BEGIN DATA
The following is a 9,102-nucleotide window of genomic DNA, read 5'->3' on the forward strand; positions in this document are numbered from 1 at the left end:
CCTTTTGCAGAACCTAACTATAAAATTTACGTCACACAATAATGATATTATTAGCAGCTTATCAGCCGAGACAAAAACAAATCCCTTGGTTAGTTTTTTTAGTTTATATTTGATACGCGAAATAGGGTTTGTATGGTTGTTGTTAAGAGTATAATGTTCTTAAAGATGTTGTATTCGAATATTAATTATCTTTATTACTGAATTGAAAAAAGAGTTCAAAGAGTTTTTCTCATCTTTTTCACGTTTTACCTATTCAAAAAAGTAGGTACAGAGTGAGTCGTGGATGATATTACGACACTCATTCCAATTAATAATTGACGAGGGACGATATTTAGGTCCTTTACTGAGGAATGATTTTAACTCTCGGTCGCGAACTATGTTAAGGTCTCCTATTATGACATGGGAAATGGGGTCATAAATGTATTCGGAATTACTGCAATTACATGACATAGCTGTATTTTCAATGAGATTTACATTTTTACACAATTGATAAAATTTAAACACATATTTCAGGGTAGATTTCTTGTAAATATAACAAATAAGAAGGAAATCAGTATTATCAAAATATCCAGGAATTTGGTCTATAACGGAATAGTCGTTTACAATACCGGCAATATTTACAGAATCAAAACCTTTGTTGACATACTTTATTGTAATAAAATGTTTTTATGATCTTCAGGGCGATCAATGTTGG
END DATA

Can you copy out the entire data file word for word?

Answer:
The following is a 9,102-nucleotide window of genomic DNA, read 5'->3' on the forward strand; positions in this document are numbered from 1 at the left end:
CCTTTTGCAGAACCTAACTATAAAATTTACGTCACACAATAATGATATTATTAGCAGCTTATCAGCCGAGACAAAAACAAATCCCTTGGTTAGTTTTTTTAGTTTATATTTGATACGCGAAATAGGGTTTGTATGGTTGTTGTTAAGAGTATAATGTTCTTAAAGATGTTGTATTCGAATATTAATTATCTTTATTACTGAATTGAAAAAAGAGTTCAAAGAGTTTTTCTCATCTTTTTCACGTTTTACCTATTCAAAAAAGTAGGTACAGAGTGAGTCGTGGATGATATTACGACACTCATTCCAATTAATAATTGACGAGGGACGATATTTAGGTCCTTTACTGAGGAATGATTTTAACTCTCGGTCGCGAACTATGTTAAGGTCTCCTATTATGACATGGGAAATGGGGTCATAAATGTATTCGGAATTACTGCAATTACATGACATAGCTGTATTTTCAATGAGATTTACATTTTTACACAATTGATAAAATTTAAACACATATTTCAGGGTAGATTTCTTGTAAATATAACAAATAAGAAGGAAATCAGTATTATCAAAATATCCAGGAATTTGGTCTATAACGGAATAGTCGTTTACAATACCGGCAATATTTACAGAATCAAAACCTTTGTTGACATACTTTATTGTAATAAAATGTTTTTATGATCTTCAGGGCGATCAATGTTGG